Neuronal NOS activity by nonadrenergic noncholinergic
neurons is known to be decreased in both
in vitro
in vivo
models of smoking (Xie
et al.
, 1997). Compo-
nents of burned, but not unburned, tobacco are in part
responsible for the loss of neuronal NO through enzy-
matic blockade (Demady
et al.
, 2003). It has been well
smoke damages the endothelium and impairs eNOS-
mediated vasodilation (Fig. 1) (Celermajer
et al.
, 1993;
et al.
, 2001).
Furthermore, in addition to cigarettes’ effect on enzy-
matic synthesis, superoxide anions produced by the
metabolites from smoke directly decrease the level of free
NO in the corpora cavernosa. This is partially mediated
via activation of the NADH oxidase enzyme family
et al.
, 2007). Superoxide anions are increased in
smokers, and their presence shunts NO into a peroxyni-
trite pathway that lessens the vasoactive availability of
NO (Peluffo
et al.
, 2009).
The Rho-associated kinase (ROK), which regulates sen-
sitivity to calcium contractility in the smooth muscle cell,
is known to maintain the ±accid state, and, as such, ROK
inhibitors can be theorised to induce erection (Mills
et al.
, 2001). Intracellular NO functions to inhibit ROK
allowing for vasodilation. Similarly, decreases in NO lev-
els secondary to smoking disinhibit ROK and act to fur-
ther worsen ED (Chitaley
et al.
, 2001). Furthermore,
smokers have decreased ROK activity in peripheral leuco-
cytes correlating to poor nitroglycerin vasodilation further
hinting at a connection between ROK signalling and
smoking (Hidaka
et al.
, 2010).
Smoking also causes intrinsic damage to vessels pre-
venting elastic dilation despite strong paracrine signals.
Smoking alters the elastin of the extracellular matrix and
induces calci²cation of medial elastic ²bres producing
arterial stiffness (Guo
et al.
, 2006).
Epidemiological associations between ED and
There have been numerous cross-sectional studies that
have established a correlation between cigarette smoking
and ED (Austoni
et al.
, 2005; Kupelian
et al.
, 2007; Chew
et al.
, 2009; Ghalayini
et al.
, 2010; Wu
et al.
, 2012). The
studies have included populations from China, the Mid-
dle East, Europe and the Americas. Each study exhibited
a variable baseline smoking prevalence. The odds ratio of
smokers with ED has ranged between 1.4 and 3.1 with
statistically signi²cant con²dence intervals in the vast
majority of these studies. Typically, populations were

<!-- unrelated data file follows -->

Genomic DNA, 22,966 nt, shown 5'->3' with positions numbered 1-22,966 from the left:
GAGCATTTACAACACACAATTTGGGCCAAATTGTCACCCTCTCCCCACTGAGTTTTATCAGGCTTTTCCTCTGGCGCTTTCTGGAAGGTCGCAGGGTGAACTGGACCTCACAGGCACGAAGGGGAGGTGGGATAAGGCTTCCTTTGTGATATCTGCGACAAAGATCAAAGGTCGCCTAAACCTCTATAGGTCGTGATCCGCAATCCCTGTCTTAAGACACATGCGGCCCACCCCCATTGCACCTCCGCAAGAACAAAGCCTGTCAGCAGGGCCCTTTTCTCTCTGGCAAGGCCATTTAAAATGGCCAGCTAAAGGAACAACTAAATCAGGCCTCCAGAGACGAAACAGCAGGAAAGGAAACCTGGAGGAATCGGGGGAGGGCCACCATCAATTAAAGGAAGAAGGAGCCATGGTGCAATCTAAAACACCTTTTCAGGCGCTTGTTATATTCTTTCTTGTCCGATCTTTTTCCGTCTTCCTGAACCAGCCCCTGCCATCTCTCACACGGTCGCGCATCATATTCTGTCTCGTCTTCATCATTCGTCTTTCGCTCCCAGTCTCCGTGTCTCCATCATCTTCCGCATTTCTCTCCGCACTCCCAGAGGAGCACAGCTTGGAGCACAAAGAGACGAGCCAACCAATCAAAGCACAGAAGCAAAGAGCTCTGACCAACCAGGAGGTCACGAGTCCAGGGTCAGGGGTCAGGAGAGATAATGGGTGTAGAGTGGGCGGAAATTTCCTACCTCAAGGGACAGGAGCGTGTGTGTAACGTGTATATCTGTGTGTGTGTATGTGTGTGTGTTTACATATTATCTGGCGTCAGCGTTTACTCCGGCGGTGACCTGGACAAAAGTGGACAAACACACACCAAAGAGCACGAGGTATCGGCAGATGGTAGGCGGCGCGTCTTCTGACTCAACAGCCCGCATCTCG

selected to minimise other known causes of ED such as
psychotropic medications and prostate cancer due to
treatment effects. In a speci²c cohort of young men
40 years of age, smoking was a signi²cant risk factor for
ED. In these men, the multivariate analysis did not show
signi²cance in other vascular risk factors strongly indicat-
ing a role for smoking in the pathogenesis of ED in
younger men (Elbendary
et al.
, 2009). While the majority
of these studies accounted for other vascular risk factors
(i.e. age, hypertension, obesity and diabetes), it was dif²-
cult to determine signi²cance of any isolated risk factors
as many existed together and were impossible to separate.
To address the inherent bias in cross-sectional studies,
a series of long-term cohorts were created in the 1990s to
determine possible links between smoking and ED. In the
Male Health Professionals Study, of the 22 086 men with-
out baseline ED, the relative risk that smokers developed
ED over a follow-up of 14 years was 1.4 (95% CI
1.6) (Bacon
et al.
, 2006). Likewise in Minnesota
cohort, the odds ratio of smokers to develop ED was 1.42
after adjusting for age (95% CI 1.00
2.02). The strength
of the association was greatest in men under the age of
70 years, and this association decreased with progressively
older age groups. The investigators felt this may have
been due to survivorship bias or the exclusion of men
from the study who had undergone prostate surgery or
who had prostate cancer (Gades
et al.
, 2005). The Massa-
chusetts Male Aging Study followed 513 middle-aged men
with good erectile function and excluded diabetics and
patients with baseline cardiac disease. Cigarette smokers
Fig. 1
Interplay of neuronal and endothelial effects on vascular relax-
ation. The main mediator of penile arterial relaxation is nitric oxide
(NO). NO is released directly from neurons and indirectly via endothe-
lial production. Cigarette smoke has been shown to directly inhibit
both neuronal and endothelial isoforms of nitric oxide synthase (NOS).
In addition, superoxide anions from cigarette smoke directly degrade
NO. Rho-kinase (ROK) is upregulated in men who smoke, thus activat-
ing myosin light-chain (MLC) phosphatase that prevents NO-induced
2014 Blackwell Verlag GmbH
, 1087–1092
Smoking and male erectile function
J. R. Kovac
et al.